I received a copy of Kristin Ward’s After The Green Withered for my review on The Ultimate Blog tour organised by The Write Reads.
I highly recommend any and all book bloggers out there to join us in ‘The Gang’ the largest most supportive blogging community I’ve seen. Head over to @thewritereads on Twitter to contact the wonderful Dave for more info.
They tell me the country looked different back then.
They talk of open borders and flowing rivers.
They say the world was green.
But drought swept across the globe and the United States of the past disappeared under a burning sky.
Enora Byrnes lives in the aftermath, a barren world where water has become the global currency. In a life dominated by duty to family and community, Enora is offered a role within an entity that controls everything from water credits to borders. But it becomes clear that not all is as it seems. From the wasted confines of her small town to the bowels of a hidden city, Enora will uncover buried secrets that hide an unthinkable reality.
As truth reveals the brutal face of what she has become, she must ask herself: how far will she go to retain her humanity?
It took me two attempts to read this book, at one point it was heading for my DNF pile but I’m glad I persevered.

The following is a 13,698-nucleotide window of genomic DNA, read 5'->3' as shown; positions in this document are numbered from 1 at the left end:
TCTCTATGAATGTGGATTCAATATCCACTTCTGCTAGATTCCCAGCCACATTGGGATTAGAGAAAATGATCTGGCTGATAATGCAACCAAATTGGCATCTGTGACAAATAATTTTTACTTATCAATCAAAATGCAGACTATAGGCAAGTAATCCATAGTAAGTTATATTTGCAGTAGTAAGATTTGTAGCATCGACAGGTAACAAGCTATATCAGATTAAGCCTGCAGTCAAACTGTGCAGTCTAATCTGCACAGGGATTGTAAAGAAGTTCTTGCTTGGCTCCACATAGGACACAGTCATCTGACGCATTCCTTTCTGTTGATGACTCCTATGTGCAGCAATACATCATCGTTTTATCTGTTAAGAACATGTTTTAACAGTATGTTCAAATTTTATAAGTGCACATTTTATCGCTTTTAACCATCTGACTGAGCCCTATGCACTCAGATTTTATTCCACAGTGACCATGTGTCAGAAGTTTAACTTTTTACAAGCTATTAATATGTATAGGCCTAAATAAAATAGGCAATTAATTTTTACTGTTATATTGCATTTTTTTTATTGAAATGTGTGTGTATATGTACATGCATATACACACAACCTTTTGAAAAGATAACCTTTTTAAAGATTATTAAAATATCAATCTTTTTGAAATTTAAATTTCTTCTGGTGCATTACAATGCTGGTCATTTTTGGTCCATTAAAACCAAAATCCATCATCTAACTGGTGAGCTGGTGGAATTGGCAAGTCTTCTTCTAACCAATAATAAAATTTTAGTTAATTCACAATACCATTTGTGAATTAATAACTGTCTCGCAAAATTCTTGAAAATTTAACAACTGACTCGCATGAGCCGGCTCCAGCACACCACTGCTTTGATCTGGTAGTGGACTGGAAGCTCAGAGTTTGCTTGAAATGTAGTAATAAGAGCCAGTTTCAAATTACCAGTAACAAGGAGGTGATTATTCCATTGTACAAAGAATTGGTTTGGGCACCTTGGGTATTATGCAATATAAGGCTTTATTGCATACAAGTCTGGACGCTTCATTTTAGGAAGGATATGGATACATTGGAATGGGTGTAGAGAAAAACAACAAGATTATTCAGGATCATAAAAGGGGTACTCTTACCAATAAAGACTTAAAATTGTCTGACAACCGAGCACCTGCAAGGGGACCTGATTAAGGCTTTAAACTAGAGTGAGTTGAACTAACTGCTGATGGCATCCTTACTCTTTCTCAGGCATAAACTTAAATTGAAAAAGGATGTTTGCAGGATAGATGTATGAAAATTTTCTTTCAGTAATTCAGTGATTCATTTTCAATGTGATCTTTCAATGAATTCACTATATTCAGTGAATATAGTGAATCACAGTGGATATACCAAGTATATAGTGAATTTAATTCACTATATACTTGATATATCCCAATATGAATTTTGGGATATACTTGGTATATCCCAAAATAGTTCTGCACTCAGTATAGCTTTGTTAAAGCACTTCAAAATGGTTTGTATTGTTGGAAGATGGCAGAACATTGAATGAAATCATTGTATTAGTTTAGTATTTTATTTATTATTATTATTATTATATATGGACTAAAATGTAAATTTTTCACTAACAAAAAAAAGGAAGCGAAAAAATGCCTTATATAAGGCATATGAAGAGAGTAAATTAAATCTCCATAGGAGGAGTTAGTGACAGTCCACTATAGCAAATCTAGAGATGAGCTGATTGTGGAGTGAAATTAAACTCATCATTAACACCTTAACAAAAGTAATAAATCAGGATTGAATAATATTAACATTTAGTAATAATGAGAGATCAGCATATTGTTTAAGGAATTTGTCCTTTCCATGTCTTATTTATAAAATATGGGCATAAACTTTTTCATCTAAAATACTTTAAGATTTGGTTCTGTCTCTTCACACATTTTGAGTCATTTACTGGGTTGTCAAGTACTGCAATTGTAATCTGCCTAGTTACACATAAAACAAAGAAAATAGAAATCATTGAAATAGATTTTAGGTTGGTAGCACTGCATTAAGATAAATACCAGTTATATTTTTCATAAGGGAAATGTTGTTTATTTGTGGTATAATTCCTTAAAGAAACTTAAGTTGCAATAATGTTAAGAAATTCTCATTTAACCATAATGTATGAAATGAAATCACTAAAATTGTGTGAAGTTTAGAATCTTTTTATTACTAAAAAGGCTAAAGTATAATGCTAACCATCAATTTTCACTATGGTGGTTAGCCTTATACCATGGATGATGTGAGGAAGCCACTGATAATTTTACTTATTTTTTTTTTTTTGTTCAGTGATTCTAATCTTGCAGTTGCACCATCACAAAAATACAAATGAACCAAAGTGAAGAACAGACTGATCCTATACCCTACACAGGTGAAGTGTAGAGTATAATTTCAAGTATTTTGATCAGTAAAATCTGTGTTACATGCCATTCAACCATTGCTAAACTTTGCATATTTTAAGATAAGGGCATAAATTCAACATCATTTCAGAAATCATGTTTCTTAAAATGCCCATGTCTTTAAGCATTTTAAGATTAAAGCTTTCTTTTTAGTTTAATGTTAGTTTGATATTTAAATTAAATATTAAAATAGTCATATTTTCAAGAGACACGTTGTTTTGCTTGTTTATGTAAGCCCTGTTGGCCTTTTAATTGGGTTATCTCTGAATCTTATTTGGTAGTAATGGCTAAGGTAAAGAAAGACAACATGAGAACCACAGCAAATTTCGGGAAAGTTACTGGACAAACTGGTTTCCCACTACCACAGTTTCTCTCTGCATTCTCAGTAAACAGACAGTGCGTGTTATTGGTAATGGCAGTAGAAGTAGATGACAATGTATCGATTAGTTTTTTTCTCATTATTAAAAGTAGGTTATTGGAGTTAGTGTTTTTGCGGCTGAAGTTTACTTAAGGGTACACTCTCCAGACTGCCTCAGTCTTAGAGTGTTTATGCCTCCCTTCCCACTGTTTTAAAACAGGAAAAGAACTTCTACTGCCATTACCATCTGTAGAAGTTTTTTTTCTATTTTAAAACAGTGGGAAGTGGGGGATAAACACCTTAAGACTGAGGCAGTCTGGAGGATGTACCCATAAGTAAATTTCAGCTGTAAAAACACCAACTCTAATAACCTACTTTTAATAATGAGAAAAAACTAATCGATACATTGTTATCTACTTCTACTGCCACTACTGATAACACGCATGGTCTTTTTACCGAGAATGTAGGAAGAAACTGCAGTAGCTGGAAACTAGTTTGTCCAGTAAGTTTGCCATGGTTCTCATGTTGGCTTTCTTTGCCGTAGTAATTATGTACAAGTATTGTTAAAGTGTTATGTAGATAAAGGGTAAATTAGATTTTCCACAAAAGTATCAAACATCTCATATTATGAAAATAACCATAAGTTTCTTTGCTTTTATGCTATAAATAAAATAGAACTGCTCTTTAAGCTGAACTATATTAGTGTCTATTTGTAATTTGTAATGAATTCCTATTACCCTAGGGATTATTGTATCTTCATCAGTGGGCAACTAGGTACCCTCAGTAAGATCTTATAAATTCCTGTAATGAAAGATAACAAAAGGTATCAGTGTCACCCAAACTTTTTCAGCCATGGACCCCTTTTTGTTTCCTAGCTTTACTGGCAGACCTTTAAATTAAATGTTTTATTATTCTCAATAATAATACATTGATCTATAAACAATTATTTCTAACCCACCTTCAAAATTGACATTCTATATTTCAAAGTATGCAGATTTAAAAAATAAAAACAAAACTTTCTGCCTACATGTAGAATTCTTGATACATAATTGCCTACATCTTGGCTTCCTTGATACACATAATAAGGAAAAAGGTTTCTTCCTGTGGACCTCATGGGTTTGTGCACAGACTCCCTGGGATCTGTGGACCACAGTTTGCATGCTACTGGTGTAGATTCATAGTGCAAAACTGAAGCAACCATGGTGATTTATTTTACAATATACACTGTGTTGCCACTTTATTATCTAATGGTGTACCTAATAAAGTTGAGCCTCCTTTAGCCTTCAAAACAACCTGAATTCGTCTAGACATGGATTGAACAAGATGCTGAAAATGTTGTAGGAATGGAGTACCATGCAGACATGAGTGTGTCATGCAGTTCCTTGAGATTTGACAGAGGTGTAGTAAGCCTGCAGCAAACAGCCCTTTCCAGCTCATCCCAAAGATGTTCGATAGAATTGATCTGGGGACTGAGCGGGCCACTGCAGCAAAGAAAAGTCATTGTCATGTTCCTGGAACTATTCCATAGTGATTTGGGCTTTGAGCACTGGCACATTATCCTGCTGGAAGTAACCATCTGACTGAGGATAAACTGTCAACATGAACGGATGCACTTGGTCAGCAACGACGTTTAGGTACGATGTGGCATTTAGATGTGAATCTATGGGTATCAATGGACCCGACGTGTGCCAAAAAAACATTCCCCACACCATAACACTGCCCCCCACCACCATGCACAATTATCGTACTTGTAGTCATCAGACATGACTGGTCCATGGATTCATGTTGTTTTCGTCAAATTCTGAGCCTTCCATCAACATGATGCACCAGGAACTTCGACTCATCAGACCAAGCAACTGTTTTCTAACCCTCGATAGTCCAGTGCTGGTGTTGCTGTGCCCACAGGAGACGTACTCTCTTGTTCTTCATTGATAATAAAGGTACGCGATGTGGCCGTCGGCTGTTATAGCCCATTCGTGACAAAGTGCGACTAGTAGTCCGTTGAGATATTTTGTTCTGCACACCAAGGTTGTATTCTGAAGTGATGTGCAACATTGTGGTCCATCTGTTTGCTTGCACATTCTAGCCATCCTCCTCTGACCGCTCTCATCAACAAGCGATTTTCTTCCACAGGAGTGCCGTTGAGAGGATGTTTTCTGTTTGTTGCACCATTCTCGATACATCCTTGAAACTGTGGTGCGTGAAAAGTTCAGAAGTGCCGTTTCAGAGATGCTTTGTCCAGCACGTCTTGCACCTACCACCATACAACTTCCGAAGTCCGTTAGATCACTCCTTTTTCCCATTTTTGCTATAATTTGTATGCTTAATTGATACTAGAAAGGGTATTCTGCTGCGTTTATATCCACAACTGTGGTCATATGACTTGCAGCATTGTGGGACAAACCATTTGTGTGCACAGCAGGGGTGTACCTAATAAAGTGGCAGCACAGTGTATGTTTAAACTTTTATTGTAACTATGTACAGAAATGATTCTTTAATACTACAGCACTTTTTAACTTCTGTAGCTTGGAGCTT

I have to admit that I struggled with the prologue. Whilst it was informative and laid the ground for the story ahead, it was very much a massive info dump. We aren’t introduced to any characters or plot, instead we’re given a lengthy explanation of how the world came to be as it is now. Desolate, drought ridden and controlled by the DMC.
The beginnings of the story were reminiscent of earlier YA dystopia The Hunger Games and Divergent. Young Enora lives an impoverished life with her parents, surviving on strict water rations and awaiting her career instructions after graduation.
Forced to join the ranks of the DMC and leave behind everything she’s known, Enora’s journey to becoming a Pathfinder was an interesting one. My favourite part of this book was waiting for the secrets of the Company to unravel.
There are few female characters in this tale, instead we watch Enora struggle to decide who she can trust. Between Bram- an old friend turned cold DMC Commander, Drake- a sudden new found ally and Springer- her designated partner. I found it a little disappointing that Ward hints at Enora developing confusing romantic feelings for all three of these men.
They all had similar habits- tucking back strands of Enora’s hair, hugging her head to their chests and setting secret meeting places at night. This alongside the swinging pendulum of her trust and suspicion of each man made it difficult to differentiate between them and choose which to ship.
The writing of settings is beautifully descriptive, making it easy to conjure images of Enora’s surroundings at all times, however I’m left with no clear idea of the characters themselves. I also felt there was very limited dialogue, each line seeming to be sparse amongst heavy interpretation from Enora.
However, the fast moving plot kept me invested in After The Green Withered, my need to discover exactly what the DMC is up to and learn where the loyalty of each man truly lies had me turning pages.
I greatly enjoyed the unique concept of a world controlled using water as currency and the eerie plausibility of it in a time where climate control is a rapidly growing threat to life on earth.
If you’re looking for a fast paced, female-led, YA dystopian this may be the book for you.